Biodiversity 53 percent intact on Alta. prairie

Flora, fauna and wetlands are monitored in the grassland and parkland region to determine the health and biodiversity of the landscape

PINCHER CREEK, Alta. — About 63 percent of land in Alberta’s prairie region, which is most of the area south of the North Saskatchewan River, has a human footprint.


That means it has been affected by human activity that permanently changed the landscape.


It’s a big number, said Kurt Illerbrun, communications adviser with the Alberta Biodiversity Monitoring Institute (ABMI). Most of that footprint is a result of agriculture, although the area affected by it is stable.


It’s the ABMI’s job to measure the state of biodiversity in the province. As an arm’s-length non-profit and independent body, it collects data and makes it available to anyone for free.


Illerbrun shared information from the 2015 study on biodiversity in Alberta’s grassland and parkland region with members of the Southern Alberta Land Trust on March 29.


“I don’t need to tell the folks in this room the significance of the prairie region,” he said. 


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“Of course it’s a diverse area of huge importance to Alberta, both economically, socially and culturally.”


By dividing Alberta into 1,656 sites, each about 20 kilometres apart, ABMI is able to take a snapshot of the flora, fauna, environmental health and human activity by monitoring each site at least once every five years, he said.


In its 2015 report, the most recent available, the institute found a lower than expected abundance of native grassland species in the prairie region. It also found non-native plant species in all sites, and an average of nine non-native species detected at each site.


The biodiversity of the region is considered to be 53 percent intact. ABMI uses intactness as a measure of how much more or less common a species is, relative to its respective reference conditions. A parking lot, for example, would be zero percent intact.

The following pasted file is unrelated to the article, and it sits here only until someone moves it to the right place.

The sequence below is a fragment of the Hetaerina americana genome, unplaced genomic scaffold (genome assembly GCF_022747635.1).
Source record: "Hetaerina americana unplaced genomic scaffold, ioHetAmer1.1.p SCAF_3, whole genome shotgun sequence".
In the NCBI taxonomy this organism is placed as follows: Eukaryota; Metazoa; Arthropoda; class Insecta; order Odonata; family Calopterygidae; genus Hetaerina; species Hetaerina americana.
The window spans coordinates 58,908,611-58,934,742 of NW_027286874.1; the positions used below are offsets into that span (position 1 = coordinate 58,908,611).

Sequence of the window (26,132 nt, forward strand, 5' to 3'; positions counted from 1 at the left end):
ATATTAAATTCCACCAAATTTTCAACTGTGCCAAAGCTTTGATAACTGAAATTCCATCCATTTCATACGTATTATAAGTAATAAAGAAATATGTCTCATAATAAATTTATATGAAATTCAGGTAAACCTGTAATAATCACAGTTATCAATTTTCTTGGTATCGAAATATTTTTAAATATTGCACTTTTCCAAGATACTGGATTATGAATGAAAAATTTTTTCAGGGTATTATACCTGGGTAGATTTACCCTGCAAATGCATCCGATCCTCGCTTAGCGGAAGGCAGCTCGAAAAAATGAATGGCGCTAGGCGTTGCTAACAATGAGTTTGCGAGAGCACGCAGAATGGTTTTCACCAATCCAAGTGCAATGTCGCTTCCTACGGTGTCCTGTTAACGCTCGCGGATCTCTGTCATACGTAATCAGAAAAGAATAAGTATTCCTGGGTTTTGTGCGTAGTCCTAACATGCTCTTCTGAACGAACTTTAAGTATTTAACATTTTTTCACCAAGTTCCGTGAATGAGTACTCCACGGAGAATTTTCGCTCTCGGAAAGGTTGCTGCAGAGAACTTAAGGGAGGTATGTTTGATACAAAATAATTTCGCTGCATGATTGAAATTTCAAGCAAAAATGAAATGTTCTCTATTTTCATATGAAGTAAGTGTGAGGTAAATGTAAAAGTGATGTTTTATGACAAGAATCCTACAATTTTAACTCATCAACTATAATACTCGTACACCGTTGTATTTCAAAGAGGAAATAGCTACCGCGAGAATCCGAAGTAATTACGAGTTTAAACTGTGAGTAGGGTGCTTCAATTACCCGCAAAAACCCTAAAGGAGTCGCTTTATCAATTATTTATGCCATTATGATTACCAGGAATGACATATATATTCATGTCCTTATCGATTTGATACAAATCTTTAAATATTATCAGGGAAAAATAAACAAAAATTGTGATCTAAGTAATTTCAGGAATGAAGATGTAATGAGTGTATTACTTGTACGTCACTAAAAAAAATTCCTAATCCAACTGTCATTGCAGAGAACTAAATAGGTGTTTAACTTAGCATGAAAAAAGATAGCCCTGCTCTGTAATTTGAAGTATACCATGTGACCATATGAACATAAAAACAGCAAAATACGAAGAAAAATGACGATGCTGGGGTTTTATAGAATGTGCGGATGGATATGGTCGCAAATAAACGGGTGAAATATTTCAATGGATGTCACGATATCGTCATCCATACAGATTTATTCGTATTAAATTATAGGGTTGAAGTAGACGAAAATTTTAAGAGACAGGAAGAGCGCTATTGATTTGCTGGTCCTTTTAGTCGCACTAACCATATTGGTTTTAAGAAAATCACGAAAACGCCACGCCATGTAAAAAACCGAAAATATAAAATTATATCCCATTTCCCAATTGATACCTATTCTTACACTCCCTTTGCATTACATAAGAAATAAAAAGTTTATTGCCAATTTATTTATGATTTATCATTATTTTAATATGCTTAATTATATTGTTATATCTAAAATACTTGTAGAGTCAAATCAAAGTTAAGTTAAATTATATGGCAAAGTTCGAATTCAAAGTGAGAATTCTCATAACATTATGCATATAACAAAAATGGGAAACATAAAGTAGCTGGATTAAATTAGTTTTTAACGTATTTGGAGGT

“With biodiversity 53 percent intact today, there are challenges associated with the management of native prairie species and habitat in the prairie region, particularly in the parkland natural region, where much of the area has been converted to agricultural land uses,” reads the report.


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The 10 vascular plants highlighted in the printed report that are considered to be the most sensitive to human footprint are less intact, some by a large margin. On average within the prairie region, they are 45 percent intact.


Grassland birds in the prairie region were measured to be 66 percent intact, on average. Long-billed curlews and horned larks have increased their intactness, but Baird’s Sparrow, Sprague’s Pipit, Chestnut Collared longspurs and Grasshopper sparrows are losing ground. The report also highlights the status of armoured mites, an indication of soil health, and of non-native plants, mosses and species at risk. 


Human footprint is measured in terms of agriculture, forestry, human-created water bodies, mines, wells and energy features, transportation and urban development.


Detailed information is available at www.abmi.ca.


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